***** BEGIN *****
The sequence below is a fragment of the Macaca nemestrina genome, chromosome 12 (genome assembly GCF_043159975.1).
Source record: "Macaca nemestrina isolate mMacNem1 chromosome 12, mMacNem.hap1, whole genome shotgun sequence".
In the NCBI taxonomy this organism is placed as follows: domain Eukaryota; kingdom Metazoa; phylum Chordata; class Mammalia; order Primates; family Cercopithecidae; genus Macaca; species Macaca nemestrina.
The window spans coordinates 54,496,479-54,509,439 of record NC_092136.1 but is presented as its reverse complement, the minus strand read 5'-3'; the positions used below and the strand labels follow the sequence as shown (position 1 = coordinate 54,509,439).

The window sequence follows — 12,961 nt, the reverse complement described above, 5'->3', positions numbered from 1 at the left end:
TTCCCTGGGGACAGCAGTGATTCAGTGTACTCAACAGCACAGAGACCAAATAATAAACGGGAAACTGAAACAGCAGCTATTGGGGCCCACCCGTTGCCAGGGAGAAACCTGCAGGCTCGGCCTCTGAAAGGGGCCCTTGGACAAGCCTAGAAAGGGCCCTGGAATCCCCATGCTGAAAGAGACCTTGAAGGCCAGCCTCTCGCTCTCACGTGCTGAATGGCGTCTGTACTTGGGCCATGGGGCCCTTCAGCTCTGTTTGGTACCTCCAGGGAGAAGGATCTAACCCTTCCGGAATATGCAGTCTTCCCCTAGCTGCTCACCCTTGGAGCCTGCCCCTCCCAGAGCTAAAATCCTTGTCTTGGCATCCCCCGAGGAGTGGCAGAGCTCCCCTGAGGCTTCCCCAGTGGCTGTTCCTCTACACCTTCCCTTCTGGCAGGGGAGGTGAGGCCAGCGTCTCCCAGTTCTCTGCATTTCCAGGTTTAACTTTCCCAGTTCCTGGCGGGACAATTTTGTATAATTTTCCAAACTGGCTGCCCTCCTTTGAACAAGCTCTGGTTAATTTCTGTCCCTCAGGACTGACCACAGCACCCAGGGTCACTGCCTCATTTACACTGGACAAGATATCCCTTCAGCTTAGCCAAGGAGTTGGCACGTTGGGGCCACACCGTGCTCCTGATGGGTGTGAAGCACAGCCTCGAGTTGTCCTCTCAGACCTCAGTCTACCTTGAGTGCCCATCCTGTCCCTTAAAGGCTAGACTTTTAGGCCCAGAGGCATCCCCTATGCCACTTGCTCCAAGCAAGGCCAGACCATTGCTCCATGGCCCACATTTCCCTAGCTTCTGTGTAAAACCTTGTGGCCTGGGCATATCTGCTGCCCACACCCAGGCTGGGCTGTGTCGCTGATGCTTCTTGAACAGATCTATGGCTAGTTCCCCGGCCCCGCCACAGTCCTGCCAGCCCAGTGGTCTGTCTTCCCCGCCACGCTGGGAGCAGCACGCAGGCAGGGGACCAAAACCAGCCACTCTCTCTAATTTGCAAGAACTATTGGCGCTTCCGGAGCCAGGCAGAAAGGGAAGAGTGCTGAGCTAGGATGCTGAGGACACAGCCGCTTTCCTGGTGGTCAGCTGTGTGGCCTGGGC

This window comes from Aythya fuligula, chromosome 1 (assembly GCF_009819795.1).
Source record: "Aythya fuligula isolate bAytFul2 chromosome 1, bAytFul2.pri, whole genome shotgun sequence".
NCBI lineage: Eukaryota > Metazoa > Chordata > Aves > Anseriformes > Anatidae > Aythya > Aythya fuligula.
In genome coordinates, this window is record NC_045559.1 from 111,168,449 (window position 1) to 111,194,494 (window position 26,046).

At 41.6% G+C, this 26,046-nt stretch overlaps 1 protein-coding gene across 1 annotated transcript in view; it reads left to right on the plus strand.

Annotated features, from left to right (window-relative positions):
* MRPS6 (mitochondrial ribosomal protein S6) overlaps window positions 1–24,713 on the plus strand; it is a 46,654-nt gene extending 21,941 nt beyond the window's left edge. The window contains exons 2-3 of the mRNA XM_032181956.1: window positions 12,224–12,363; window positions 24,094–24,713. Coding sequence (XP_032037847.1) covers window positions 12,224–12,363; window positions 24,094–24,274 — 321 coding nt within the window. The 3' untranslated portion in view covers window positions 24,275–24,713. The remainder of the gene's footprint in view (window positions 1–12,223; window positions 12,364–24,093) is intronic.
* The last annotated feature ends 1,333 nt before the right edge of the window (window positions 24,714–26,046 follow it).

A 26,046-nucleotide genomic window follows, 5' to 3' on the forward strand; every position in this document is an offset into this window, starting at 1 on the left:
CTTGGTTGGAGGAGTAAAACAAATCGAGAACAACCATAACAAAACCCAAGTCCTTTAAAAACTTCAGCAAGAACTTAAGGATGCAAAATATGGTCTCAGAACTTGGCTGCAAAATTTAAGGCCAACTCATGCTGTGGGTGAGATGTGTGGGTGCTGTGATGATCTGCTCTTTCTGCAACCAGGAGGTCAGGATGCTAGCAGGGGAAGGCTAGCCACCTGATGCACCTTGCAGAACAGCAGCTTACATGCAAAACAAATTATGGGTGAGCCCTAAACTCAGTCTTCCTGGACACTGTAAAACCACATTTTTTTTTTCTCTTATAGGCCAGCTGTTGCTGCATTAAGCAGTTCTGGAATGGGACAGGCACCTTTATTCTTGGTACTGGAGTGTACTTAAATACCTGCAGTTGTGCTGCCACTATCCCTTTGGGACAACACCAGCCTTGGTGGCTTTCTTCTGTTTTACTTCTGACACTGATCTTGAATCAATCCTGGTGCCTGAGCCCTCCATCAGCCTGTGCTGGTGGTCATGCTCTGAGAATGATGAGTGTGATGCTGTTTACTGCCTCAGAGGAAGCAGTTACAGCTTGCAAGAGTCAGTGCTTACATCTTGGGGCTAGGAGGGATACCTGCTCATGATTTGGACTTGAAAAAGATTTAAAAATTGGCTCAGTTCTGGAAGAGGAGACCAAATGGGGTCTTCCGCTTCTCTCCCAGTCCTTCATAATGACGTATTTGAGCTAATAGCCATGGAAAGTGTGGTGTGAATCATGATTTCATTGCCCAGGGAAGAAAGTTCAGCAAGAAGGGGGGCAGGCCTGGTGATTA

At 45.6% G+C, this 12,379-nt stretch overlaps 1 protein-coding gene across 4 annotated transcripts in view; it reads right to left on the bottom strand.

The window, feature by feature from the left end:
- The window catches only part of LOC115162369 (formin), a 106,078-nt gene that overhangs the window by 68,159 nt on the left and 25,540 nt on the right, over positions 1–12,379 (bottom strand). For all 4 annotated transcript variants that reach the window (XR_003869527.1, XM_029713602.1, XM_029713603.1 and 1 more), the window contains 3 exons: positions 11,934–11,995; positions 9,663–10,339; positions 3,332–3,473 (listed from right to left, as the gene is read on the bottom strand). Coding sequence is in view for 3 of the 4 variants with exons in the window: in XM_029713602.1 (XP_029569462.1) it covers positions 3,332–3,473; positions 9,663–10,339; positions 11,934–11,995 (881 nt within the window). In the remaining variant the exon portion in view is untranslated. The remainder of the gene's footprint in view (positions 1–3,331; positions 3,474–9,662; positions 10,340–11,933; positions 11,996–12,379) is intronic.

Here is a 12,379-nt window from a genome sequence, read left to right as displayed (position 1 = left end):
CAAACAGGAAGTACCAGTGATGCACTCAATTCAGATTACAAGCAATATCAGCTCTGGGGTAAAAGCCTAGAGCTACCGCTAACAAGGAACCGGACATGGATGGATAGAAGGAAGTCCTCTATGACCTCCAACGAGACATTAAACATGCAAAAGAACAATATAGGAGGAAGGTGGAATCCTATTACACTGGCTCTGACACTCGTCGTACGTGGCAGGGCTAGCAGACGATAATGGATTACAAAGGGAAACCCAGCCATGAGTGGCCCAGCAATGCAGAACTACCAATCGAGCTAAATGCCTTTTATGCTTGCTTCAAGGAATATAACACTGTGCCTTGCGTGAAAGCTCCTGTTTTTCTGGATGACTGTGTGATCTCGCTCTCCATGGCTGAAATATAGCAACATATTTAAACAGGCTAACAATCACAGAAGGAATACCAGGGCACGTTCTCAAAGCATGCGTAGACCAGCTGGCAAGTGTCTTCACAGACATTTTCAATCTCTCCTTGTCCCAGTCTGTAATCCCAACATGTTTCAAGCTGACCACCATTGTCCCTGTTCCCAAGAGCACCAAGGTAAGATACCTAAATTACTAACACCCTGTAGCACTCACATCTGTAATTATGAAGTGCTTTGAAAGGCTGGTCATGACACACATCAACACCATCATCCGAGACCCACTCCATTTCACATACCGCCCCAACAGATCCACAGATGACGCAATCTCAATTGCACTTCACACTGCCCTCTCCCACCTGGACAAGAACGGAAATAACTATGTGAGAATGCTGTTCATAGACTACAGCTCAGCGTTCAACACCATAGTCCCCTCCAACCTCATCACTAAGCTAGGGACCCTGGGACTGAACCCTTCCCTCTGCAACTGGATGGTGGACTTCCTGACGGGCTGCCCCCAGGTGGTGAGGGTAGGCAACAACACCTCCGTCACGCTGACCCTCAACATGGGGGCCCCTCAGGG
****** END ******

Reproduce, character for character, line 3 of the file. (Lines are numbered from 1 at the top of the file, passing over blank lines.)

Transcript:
In the NCBI taxonomy this organism is placed as follows: domain Eukaryota; kingdom Metazoa; phylum Chordata; class Mammalia; order Primates; family Cercopithecidae; genus Macaca; species Macaca nemestrina.